Sales of drugs, he said, "have zoomed to the moon, jumping from $759 million to $3.1 billion between 2000 and 2004."

"And yet," he wrote, "the FDA seems to have adopted a wait-and-see approach before charting a course of action to study these risks."

In early February 2006, he noted, that an advisory panel had recommended adding the strongest black box warning to ADHD drugs to alert patients about the possible cardiovascular side effects.

"The recommendation," Senator Grassley wrote, "brings even more urgency to the controversy surrounding the explosion of prescriptions being filled with these medicines."

"As the debate unfolds," he warned agency officials, "I will continue to closely track the FDA and urge its timely, thorough review of these drugs."

"With millions of Americans, mostly children, regularly taking these medications," he added, "it is essential the FDA leaves no stone unturned to investigate and review this class of drugs."

No doubt in response to all the intense scrutiny from members of Congress, in late July 2006, the FDA outlined a series of changes it plans to make in the methods used to evaluate clinical trials. One of the proposed changes would require a drug company to notify the FDA immediately if it believes a researcher has committed fraud during a clinical trial.

As it is now, drugs companies are trusted to remove unreliable data and are not required to report any fraudulent activity to the FDA until they actually submit the application.

The agency also says it plans to clarify which adverse events in clinical trials must be reported to the review boards that monitor the studies. Other proposed change includes the standardization of forms used to collect information and a revision of the rules on how patients may qualify to participate in clinical trials.

However, people who are tempted to think that the FDA is capable of changing under the agency's current team of politically appointed officials, had better think again.

According to an article by Russell Mokhiber and Robert Weissman, for Common Dreams on August 2, 2006, Dr Steven Nissen, chairman of the Department of Cardiovascular Medicine at the Cleveland Clinic, was recently a member of a panel debating the topic of: "Government Science Panels: Fair and Balanced?" which was moderated by National Public Radio's Snigdha Prakash, and sponsored the Center for Science in the Public Interest.

Dr Nissen spoke about the conflict-of-interest problems "evident at the highest levels of the FDA," the article says.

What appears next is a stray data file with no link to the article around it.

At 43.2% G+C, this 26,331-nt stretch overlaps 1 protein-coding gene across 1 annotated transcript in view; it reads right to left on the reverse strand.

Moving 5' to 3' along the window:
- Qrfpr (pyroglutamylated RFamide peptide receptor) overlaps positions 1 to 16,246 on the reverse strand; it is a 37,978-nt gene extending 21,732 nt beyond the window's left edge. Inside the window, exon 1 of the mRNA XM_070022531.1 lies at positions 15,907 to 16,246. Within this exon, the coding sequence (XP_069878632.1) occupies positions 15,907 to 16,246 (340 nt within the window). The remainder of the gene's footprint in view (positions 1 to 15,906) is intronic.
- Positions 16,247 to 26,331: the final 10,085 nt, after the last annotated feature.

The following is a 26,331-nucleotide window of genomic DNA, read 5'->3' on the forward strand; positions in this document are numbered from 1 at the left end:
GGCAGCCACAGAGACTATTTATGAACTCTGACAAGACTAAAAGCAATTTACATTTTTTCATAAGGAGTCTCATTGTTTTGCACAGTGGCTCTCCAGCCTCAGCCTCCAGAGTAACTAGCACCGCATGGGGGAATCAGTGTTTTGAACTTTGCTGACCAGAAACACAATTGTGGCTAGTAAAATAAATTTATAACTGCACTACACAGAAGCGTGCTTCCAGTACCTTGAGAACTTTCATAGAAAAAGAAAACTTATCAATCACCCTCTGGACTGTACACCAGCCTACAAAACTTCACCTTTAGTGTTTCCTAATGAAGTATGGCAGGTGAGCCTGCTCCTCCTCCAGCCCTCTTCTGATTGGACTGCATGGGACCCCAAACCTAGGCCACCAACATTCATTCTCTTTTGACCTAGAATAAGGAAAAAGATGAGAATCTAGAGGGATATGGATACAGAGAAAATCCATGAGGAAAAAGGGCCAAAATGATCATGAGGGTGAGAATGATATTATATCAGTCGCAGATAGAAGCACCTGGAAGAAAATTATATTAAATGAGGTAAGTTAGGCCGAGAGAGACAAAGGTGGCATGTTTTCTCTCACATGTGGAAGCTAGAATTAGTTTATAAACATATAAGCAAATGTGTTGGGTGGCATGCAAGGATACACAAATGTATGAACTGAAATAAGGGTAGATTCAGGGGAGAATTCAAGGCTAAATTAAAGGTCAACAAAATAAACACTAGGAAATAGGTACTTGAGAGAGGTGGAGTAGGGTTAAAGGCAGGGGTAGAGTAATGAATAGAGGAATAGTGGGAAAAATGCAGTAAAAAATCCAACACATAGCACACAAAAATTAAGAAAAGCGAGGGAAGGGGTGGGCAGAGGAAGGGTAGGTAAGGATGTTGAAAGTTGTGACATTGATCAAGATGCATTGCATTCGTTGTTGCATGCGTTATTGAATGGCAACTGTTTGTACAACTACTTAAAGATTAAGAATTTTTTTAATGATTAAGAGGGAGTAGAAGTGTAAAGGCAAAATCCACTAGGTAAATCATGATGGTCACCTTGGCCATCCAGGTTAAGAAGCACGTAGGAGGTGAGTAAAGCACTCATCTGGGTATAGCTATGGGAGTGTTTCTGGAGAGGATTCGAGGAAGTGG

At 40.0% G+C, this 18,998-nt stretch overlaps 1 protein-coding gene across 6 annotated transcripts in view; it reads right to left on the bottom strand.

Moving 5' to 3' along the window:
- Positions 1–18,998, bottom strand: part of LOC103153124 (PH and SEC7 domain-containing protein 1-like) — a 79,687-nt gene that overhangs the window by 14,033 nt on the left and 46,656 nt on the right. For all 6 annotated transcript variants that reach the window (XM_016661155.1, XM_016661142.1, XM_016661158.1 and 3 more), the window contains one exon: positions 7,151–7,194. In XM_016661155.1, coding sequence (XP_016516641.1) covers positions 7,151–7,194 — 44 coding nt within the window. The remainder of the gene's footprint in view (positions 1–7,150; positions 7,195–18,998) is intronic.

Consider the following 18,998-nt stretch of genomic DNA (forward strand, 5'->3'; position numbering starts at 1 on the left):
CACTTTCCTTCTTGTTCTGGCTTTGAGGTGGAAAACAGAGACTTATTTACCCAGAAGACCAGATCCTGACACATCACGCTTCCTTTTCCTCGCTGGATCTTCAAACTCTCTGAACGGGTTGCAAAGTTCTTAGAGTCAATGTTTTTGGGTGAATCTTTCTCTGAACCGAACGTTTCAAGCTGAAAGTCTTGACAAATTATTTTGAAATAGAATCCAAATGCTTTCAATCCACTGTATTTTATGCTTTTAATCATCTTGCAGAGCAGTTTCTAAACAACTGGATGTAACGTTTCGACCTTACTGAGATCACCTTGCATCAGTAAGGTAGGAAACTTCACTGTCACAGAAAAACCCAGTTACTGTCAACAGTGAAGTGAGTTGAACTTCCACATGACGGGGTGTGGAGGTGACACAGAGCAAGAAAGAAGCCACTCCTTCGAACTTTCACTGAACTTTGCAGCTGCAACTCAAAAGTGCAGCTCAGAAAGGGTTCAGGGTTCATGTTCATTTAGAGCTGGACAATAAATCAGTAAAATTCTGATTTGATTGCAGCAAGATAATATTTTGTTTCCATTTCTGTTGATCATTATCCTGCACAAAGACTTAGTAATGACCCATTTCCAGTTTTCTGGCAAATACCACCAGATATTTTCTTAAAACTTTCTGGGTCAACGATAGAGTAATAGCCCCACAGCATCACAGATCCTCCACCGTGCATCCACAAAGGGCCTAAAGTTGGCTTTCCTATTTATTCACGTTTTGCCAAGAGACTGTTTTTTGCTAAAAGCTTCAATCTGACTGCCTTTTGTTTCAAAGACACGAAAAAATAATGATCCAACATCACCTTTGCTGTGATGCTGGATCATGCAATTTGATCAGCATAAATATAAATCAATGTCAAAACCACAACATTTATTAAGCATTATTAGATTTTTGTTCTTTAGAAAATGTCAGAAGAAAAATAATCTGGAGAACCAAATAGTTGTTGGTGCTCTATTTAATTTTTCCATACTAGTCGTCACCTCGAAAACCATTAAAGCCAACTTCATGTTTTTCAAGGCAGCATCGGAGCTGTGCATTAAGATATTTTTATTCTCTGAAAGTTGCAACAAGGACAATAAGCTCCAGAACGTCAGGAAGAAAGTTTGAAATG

"For years," Dr Nissen said in describing FDA leadership, "we had an interim FDA Commissioner, Lester Crawford, who shortly after confirmation, abruptly resigns, apparently because he and his wife owned stock in regulated companies."

"Then the administration appointed Andrew Von Eschenbach as interim commissioner, creating another conflict," he noted.

"In his role as director of the National Cancer Institute," Dr Nissen said, "Von Eschenbach must seek FDA approval for human testing or approval of new cancer drugs, an obvious conflict."

But even worse, he said, "the administration appointed Scott Gottlieb as deputy commissioner."

"He came to this job with no regulatory experience, directly from Wall Street, where he served as a biotech analyst and stock promoter," Dr Nissen stated.

"Between them," he said, "Drs. Von Eschenbach and Gottlieb have whined incessantly about the need to speed drug development."

"So while the American people worry about the safety of drugs," he continued, "the top FDA leadership tells us we need faster drug approval."

On November 12, 2005, the Boston Globe reported that prior to his job at the FDA, Dr Gottlieb worked for the PR firm of Manning Selvage & Lee and that his clients included Roche, the manufacturer of Tamiflu, and Sanofi-Aventis, the maker of Ketek, and the parent company to the nation's sole flu vaccine maker.

According to the Globe, the Manning PR firm paid Dr Gottlieb a monthly retainer of $12,500 for nine months, for working on projects that involved eight companies. Other firms regulated by the FDA that he was involved with include Inamed Corp, a company seeking the return of silicone gel implants to the market.

Between May and July 2005, Dr Gottlieb also was paid $9,000 for consultant work performed for VaxGen, a company that won an $878 million government contract to supply the US with 75 million doses of anthrax vaccine.

In any event, no matter who's in charge, the Senator from Iowa is keeping the heat on. In July 2006, he wrote a letter to the Daniel Levinson, the Inspector General at the Department of Health and Human Services, asking for an investigation into whether Dr Brian Harvey of the FDA, conspired against Dr Graham by providing Merck with details about Dr Graham's presentation on Vioxx, prior to the hearing in 2004 to help the company refute his testimony.

"It is no secret that Dr. Graham was and is a critic of the FDA," he wrote to Inspector. "However," he said, "that does not mean the FDA should scheme with drug sponsors to discredit its own employees."

Evelyn Pringle

Information for parties harmed by pharmaceutical products can be found at Lawyers and

August 22, 2006

Emergent BioSolutions flaunts $75m anthrax vaccine production facility

By Gregory Roumeliotis